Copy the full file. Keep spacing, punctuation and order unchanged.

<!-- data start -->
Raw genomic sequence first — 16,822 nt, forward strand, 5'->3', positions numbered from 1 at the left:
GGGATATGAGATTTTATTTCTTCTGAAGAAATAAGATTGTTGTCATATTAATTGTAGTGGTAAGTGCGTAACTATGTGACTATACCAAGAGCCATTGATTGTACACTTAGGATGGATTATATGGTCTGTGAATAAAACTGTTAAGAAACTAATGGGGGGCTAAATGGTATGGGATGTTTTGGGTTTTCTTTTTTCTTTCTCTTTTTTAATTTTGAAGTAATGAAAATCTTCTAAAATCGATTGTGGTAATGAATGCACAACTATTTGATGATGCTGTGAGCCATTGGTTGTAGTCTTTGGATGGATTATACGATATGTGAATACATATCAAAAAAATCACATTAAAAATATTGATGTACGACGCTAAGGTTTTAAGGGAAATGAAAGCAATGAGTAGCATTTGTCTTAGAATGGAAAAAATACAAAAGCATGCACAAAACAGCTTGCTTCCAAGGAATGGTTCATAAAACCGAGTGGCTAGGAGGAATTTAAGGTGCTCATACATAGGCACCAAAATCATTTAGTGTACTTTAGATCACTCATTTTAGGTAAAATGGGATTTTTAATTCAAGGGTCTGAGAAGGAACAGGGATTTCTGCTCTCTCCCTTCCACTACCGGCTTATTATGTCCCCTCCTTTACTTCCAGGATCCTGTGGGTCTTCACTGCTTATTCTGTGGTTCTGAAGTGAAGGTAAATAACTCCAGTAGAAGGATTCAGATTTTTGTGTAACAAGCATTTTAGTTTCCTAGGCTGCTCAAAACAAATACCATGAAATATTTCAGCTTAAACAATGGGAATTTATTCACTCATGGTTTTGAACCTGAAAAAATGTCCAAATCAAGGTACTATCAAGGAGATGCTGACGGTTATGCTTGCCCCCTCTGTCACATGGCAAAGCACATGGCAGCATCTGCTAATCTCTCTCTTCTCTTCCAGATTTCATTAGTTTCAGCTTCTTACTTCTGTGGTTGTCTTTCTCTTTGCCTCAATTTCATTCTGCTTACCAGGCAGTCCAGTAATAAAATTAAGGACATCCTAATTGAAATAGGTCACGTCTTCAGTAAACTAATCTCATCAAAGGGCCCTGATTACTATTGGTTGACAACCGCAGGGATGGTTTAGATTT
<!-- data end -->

Raw genomic sequence first — 16,822 nt, forward strand, 5'->3', positions numbered from 1 at the left:
GGGATATGAGATTTTATTTCTTCTGAAGAAATAAGATTGTTGTCATATTAATTGTAGTGGTAAGTGCGTAACTATGTGACTATACCAAGAGCCATTGATTGTACACTTAGGATGGATTATATGGTCTGTGAATAAAACTGTTAAGAAACTAATGGGGGGCTAAATGGTATGGGATGTTTTGGGTTTTCTTTTTTCTTTCTCTTTTTTAATTTTGAAGTAATGAAAATCTTCTAAAATCGATTGTGGTAATGAATGCACAACTATTTGATGATGCTGTGAGCCATTGGTTGTAGTCTTTGGATGGATTATACGATATGTGAATACATATCAAAAAAATCACATTAAAAATATTGATGTACGACGCTAAGGTTTTAAGGGAAATGAAAGCAATGAGTAGCATTTGTCTTAGAATGGAAAAAATACAAAAGCATGCACAAAACAGCTTGCTTCCAAGGAATGGTTCATAAAACCGAGTGGCTAGGAGGAATTTAAGGTGCTCATACATAGGCACCAAAATCATTTAGTGTACTTTAGATCACTCATTTTAGGTAAAATGGGATTTTTAATTCAAGGGTCTGAGAAGGAACAGGGATTTCTGCTCTCTCCCTTCCACTACCGGCTTATTATGTCCCCTCCTTTACTTCCAGGATCCTGTGGGTCTTCACTGCTTATTCTGTGGTTCTGAAGTGAAGGTAAATAACTCCAGTAGAAGGATTCAGATTTTTGTGTAACAAGCATTTTAGTTTCCTAGGCTGCTCAAAACAAATACCATGAAATATTTCAGCTTAAACAATGGGAATTTATTCACTCATGGTTTTGAACCTGAAAAAATGTCCAAATCAAGGTACTATCAAGGAGATGCTGACGGTTATGCTTGCCCCCTCTGTCACATGGCAAAGCACATGGCAGCATCTGCTAATCTCTCTCTTCTCTTCCAGATTTCATTAGTTTCAGCTTCTTACTTCTGTGGTTGTCTTTCTCTTTGCCTCAATTTCATTCTGCTTACCAGGCAGTCCAGTAATAAAATTAAGGACATCCTAATTGAAATAGGTCACGTCTTCAGTAAACTAATCTCATCAAAGGGCCCTGATTACTATTGGTTGACAACCGCAGGGATGGTTTAGATTT